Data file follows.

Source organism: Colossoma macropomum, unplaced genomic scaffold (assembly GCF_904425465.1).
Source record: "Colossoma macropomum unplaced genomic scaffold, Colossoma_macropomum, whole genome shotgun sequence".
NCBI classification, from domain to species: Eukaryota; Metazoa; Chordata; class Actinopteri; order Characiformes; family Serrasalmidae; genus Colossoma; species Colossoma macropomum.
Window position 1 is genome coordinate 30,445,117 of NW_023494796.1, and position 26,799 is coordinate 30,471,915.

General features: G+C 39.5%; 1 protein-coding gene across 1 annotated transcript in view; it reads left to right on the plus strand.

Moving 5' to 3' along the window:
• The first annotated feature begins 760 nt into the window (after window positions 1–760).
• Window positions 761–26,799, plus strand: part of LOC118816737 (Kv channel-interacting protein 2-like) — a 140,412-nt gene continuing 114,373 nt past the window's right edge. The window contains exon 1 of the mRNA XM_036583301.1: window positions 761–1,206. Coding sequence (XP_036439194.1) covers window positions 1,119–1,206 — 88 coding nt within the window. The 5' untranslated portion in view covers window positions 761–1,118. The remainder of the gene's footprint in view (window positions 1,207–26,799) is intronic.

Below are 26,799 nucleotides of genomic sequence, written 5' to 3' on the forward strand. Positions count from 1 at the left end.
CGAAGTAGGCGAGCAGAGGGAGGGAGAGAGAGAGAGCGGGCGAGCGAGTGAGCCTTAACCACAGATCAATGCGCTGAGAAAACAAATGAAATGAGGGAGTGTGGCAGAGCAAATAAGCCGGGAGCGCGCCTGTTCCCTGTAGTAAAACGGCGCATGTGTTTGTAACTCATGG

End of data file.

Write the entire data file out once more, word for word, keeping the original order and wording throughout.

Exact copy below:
Source organism: Colossoma macropomum, unplaced genomic scaffold (assembly GCF_904425465.1).
Source record: "Colossoma macropomum unplaced genomic scaffold, Colossoma_macropomum, whole genome shotgun sequence".
NCBI classification, from domain to species: Eukaryota; Metazoa; Chordata; class Actinopteri; order Characiformes; family Serrasalmidae; genus Colossoma; species Colossoma macropomum.
Window position 1 is genome coordinate 30,445,117 of NW_023494796.1, and position 26,799 is coordinate 30,471,915.

General features: G+C 39.5%; 1 protein-coding gene across 1 annotated transcript in view; it reads left to right on the plus strand.

Moving 5' to 3' along the window:
• The first annotated feature begins 760 nt into the window (after window positions 1–760).
• Window positions 761–26,799, plus strand: part of LOC118816737 (Kv channel-interacting protein 2-like) — a 140,412-nt gene continuing 114,373 nt past the window's right edge. The window contains exon 1 of the mRNA XM_036583301.1: window positions 761–1,206. Coding sequence (XP_036439194.1) covers window positions 1,119–1,206 — 88 coding nt within the window. The 5' untranslated portion in view covers window positions 761–1,118. The remainder of the gene's footprint in view (window positions 1,207–26,799) is intronic.

Below are 26,799 nucleotides of genomic sequence, written 5' to 3' on the forward strand. Positions count from 1 at the left end.
CGAAGTAGGCGAGCAGAGGGAGGGAGAGAGAGAGAGCGGGCGAGCGAGTGAGCCTTAACCACAGATCAATGCGCTGAGAAAACAAATGAAATGAGGGAGTGTGGCAGAGCAAATAAGCCGGGAGCGCGCCTGTTCCCTGTAGTAAAACGGCGCATGTGTTTGTAACTCATGG